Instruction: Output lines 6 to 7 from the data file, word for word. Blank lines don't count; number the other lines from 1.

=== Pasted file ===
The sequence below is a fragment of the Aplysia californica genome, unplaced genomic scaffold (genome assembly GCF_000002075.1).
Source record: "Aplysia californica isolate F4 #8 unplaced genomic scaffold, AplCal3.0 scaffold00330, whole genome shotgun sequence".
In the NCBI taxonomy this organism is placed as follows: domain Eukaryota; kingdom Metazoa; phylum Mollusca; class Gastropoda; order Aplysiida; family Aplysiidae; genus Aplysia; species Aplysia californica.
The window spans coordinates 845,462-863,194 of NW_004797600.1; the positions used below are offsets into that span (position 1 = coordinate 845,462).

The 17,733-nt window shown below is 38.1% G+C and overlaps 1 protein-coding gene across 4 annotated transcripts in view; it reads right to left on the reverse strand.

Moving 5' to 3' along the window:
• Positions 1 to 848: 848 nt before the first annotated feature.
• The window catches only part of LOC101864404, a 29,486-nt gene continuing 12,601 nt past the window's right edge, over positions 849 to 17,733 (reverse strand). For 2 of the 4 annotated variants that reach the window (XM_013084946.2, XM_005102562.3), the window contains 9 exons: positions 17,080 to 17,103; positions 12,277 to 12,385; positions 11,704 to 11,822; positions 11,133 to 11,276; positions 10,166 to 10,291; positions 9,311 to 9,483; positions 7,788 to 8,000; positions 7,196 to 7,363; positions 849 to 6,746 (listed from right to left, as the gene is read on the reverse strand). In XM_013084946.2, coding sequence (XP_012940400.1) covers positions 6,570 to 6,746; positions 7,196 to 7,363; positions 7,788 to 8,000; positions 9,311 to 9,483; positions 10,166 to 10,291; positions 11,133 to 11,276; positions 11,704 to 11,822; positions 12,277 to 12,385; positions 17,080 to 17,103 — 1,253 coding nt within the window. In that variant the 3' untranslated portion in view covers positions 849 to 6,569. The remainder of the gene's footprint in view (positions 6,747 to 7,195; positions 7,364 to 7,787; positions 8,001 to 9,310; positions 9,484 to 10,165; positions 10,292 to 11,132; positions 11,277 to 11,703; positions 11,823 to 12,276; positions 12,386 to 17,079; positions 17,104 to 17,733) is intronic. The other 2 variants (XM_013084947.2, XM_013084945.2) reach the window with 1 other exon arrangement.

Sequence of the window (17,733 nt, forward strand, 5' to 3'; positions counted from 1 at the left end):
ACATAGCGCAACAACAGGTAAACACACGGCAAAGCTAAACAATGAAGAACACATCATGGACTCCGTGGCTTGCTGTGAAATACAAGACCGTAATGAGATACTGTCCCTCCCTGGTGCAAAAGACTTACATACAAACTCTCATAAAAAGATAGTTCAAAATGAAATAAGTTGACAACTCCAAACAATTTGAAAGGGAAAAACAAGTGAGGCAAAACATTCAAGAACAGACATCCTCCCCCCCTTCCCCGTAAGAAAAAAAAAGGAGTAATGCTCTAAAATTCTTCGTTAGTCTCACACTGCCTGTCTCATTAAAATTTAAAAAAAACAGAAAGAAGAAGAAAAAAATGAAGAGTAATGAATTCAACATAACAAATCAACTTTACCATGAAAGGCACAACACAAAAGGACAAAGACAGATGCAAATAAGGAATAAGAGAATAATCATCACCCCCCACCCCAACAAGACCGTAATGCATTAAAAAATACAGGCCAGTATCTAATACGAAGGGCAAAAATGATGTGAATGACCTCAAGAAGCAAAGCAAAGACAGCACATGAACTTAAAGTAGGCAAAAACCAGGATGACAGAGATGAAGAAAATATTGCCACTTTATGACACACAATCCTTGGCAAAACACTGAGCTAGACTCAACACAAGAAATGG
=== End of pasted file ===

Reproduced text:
Moving 5' to 3' along the window:
• Positions 1 to 848: 848 nt before the first annotated feature.